Stainland used to house Stainland Providence Chapel, Stainland Wesleyan Chapel and a mortuary chapel. The mortuary chapel was built next to a graveyard that served the Providence Chapel after the graveyard at the chapel became full. All three chapels' graveyards remain however only the Providence Chapel itself remains and is now 4 houses. The mortuary chapel was demolished after the Providence Chapel became houses. The Wesleyan chapel was demolished to make way for roadside houses.
Stainland has five sports clubs; Stainland United FC, Stainland Stags ARLFC, Stainland CC, Stainland Lions Running Club and Stainland Bowling Club. All are based at Stainland Recreational Ground except for Stainland Lions who are based at Heath RUFC, Greetland.
Stainland Recreational Ground lies just west of the centre of Stainland and includes two football pitches, one rugby pitch, a cricket ground, one bowling green, one tennis court, one five-a-side pitch, a car park and a kids' play area.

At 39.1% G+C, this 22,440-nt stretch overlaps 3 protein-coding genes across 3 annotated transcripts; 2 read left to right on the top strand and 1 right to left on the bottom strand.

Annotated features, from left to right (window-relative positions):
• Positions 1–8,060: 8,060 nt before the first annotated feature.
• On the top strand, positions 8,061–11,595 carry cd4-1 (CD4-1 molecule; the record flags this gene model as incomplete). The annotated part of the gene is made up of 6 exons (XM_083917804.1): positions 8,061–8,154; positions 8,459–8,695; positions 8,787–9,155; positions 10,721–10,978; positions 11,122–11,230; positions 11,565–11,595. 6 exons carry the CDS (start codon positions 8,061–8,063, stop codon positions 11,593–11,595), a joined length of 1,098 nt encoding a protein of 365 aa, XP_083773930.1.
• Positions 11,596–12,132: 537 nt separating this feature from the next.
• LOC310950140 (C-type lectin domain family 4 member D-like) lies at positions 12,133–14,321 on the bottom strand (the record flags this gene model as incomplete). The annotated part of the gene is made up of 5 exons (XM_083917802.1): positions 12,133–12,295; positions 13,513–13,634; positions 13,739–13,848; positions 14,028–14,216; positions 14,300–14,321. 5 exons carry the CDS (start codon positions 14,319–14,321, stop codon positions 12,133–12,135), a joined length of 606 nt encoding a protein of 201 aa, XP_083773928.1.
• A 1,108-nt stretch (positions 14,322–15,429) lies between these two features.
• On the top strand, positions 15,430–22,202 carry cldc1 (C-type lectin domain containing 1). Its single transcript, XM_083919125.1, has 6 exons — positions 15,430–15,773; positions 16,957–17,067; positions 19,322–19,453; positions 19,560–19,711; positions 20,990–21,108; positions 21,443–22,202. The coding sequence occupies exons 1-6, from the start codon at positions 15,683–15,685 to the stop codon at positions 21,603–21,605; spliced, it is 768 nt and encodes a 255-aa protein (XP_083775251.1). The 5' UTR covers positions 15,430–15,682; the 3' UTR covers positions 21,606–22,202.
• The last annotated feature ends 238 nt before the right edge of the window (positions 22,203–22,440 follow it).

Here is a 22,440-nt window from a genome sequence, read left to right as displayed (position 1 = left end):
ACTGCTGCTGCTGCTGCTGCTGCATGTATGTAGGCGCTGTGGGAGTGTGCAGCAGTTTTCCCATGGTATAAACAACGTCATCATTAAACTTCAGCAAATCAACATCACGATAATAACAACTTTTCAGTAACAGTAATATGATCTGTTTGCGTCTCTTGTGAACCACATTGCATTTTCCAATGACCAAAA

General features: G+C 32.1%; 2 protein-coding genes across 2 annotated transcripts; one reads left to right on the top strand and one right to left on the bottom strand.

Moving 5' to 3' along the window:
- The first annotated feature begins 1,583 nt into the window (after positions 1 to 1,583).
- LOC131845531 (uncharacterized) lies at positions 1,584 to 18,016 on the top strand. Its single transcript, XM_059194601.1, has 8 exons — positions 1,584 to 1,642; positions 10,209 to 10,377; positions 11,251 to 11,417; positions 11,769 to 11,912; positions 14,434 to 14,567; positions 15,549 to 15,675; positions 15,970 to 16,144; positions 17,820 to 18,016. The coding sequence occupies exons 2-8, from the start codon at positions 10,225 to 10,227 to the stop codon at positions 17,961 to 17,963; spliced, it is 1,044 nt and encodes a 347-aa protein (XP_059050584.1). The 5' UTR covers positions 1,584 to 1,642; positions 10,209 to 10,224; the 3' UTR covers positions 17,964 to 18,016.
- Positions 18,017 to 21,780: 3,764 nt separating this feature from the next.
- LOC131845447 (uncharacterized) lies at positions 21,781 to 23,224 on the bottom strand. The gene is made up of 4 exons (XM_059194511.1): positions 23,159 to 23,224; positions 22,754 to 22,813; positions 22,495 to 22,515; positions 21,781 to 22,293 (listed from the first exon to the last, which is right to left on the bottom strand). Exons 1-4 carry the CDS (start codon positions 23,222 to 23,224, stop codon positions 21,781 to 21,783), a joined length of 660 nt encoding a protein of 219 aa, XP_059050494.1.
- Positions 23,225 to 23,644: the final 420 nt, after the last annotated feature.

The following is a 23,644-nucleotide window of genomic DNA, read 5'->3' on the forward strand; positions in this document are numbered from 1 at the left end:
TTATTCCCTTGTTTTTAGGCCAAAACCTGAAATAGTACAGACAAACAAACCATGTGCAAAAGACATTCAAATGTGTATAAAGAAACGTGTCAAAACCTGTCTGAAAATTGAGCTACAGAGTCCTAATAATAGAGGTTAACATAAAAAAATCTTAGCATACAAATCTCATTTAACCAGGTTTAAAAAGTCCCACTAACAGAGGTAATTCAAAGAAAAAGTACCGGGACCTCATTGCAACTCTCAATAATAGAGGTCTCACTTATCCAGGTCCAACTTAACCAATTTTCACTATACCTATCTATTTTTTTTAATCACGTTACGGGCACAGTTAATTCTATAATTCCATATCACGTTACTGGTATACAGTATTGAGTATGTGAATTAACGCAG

Stainland United FC play in the Halifax and District League Premier Division. The club was formed in 1947 as Stainland Athletic. The club changed its name to Stainland United in 1980. In 1992 the club folded due to a shortage of players. The club reformed in 1997 and are still running today.
Stainland Stags ARLFC play in the Pennine League Fourth Division.
Stainland Cricket Club and Stainland Bowling Club share the same pavilion at Stainland Recreational Ground. The pavilion is relatively new - being built in 2001 after the previous pavilion burnt down a few years earlier. Stainland CC's ground is called the Memorial Ground after the ground was given to them as a post-war gift in 1922. The ground is one of the biggest in the Halifax League and very flat. For the best part of 40 years, they played at Drury Lane - a venue famous for its bandstand. Stainland CC currently play in the Towergate Halifax Cricket League Second Division along with local rivals Greetland CC and Outlane CC. Stainland have never won the Towergate Halifax Cricket League Premier Division, but they did claim the Second Division title in 1979 and, more recently, in 2002.